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Can Novak Djokovic return to the top?

Novak Djokovic’s misfortunes in 2017 don’t seem to have an end. Following a below average performance in the year so far, his recent elbow injury will eventually keep him away from the pro tour for the rest of the season. He announced the news himself in a Facebook live video today, from Belgrade, Serbia.


Gepostet von Novak Djokovic am Mittwoch, 26. Juli 2017

That doesn’t only mean he is going to miss the 2017 US Open next month and end July at his worst ATP ranking position in 10 years (5th). His absense from the courts has made 2017 an unbelievable year for Roger Federer and Rafael Nadal. It also means his highly anticipated come back to top level tennis won’t be possible until next year. That is if he manages to fight off all his personal demons until then as well. And that makes for a far better story than overcoming an injury.

From Invincible to Fallen hero

Just a bit over a year ago, Novak Djokovic was winning the Roland Garros in Paris, the only Grand Slam missing from his collection, to reach the peak of his career. In June 2016, Nole was World number 1, the first tennis player in years to win 4 consecutive Grand Slam tournaments and only 5 titles away from surpassing Roger Federer’s 17 at that time. At 29 years of age Djokovic seemed invincible in his conquest to become the most successful tennis player of all time. With a winning rate of over 82% , the highest in the Open Era and his tactically sound game even under extreme pressure, what could possibly go wrong?

With the first signs of a declining form appearing right after the 2016 Roland Garros, several rumors started to fly across the media. Most were spicy speculation about Nole’s personal life, some claimed there were problems with his coaching team and the rest blamed his fitness levels or focus, due to out-of-court activities. Although all that might do for a great cover story in a pop/gossip magazine, the truth (or part of it) might lie elsewhere.

So what went wrong with Djokovic?

In his final interview after winning the Roland Garros in Paris, Djokovic himself singled out a particular moment in 2015, which defined the following months. It was what he experienced after his previous final in Paris against Stan Wawrinka. A final he lost, but which -in his own words- sparked feelings he had never felt before. That particular match became his motivation for the next 12 months, with the single goal of returning to win the Roland Garros in 2016.

In the process he elevated his game to a nearly flawless level, winning all 3 Grand Slams leading up to the French. But the end goal remained the same: to win the only great trophy missing from his collection, in front of the French crowd, which had graced him with a standing ovation despite his loss a year before. During that same press conference, after the Roland Garros final in 2016, he admitted that being the first male player after Rod Laver to hold all 4 Grand Slam titles at the same time was the ultimate challenge. And he had successfully overcome that challenge too. It’s as if at that moment in Paris, he ran out of challenges.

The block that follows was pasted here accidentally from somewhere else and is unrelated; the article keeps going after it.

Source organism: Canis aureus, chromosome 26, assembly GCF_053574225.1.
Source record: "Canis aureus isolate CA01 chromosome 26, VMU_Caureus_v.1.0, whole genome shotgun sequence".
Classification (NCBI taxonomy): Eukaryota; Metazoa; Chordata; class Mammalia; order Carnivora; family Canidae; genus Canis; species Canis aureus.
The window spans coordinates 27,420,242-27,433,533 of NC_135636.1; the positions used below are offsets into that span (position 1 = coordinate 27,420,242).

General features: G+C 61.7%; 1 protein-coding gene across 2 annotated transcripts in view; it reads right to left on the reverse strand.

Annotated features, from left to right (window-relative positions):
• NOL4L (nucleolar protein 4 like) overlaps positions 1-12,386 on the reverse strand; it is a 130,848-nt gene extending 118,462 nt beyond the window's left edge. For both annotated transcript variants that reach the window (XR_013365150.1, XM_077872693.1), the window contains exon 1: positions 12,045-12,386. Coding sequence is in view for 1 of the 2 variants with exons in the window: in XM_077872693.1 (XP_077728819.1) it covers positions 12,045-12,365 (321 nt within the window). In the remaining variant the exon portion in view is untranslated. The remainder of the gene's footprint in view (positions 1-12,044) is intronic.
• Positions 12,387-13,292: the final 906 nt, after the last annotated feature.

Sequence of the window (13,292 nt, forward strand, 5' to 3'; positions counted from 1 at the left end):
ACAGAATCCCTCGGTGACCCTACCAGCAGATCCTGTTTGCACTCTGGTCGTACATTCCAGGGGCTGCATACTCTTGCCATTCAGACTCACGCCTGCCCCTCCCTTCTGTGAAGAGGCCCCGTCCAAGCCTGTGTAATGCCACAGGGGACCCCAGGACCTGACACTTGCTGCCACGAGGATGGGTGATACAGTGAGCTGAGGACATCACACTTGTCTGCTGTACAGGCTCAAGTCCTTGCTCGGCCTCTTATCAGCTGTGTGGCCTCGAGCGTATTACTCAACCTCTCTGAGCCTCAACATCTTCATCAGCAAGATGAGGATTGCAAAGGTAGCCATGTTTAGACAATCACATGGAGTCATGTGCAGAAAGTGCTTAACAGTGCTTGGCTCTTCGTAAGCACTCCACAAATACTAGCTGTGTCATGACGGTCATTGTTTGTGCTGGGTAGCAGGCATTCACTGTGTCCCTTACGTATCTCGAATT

See also: What went wrong for Novak Djokovic in retrospect, in his own words.

What is next for Novak?

Being a professional athlete can be a cruel thing. Aside from the sacrifices, the mental challenges and the constant pain, it can be a monotonous tune, away from the normal lives us mortals lead. Moreso in tennis and the pro tour, where the same flights take you to the same cities, to play at the same tournaments, against the same opponents, year after year. It must be exhausting and not for the faint-hearted. And the allure of a “normal” life, especially when you’re about to grow your family, like Novak is, must be great. What kind of motivation can keep you focused on your game and eager for the next tournament?

Patrick Mouratoglou, one of the sport’s most successful coaches, recently shared his idea on what separates a good athlete from a real champion. The coach of Serena Williams said:

When Serena achieves something, the second after she achieves it, she forgets. This ability that they have, those champions, to forget whatever has been achieved and to set up a new goal, is the big difference. They’re in a situation of constant non-satisfaction. They’re not happy with having a trophy. They’re happy with the process of having a goal.

It’s the first time in a while that Novak Djokovic won’t be one of the top 4, at least as far as the ATP rankings are concerned. Only time will tell if he is hungry enough to set his return there as his next goal, the next challenge worth fighting for.

Also check out the most anticipated comebacks in tennis for 2018.

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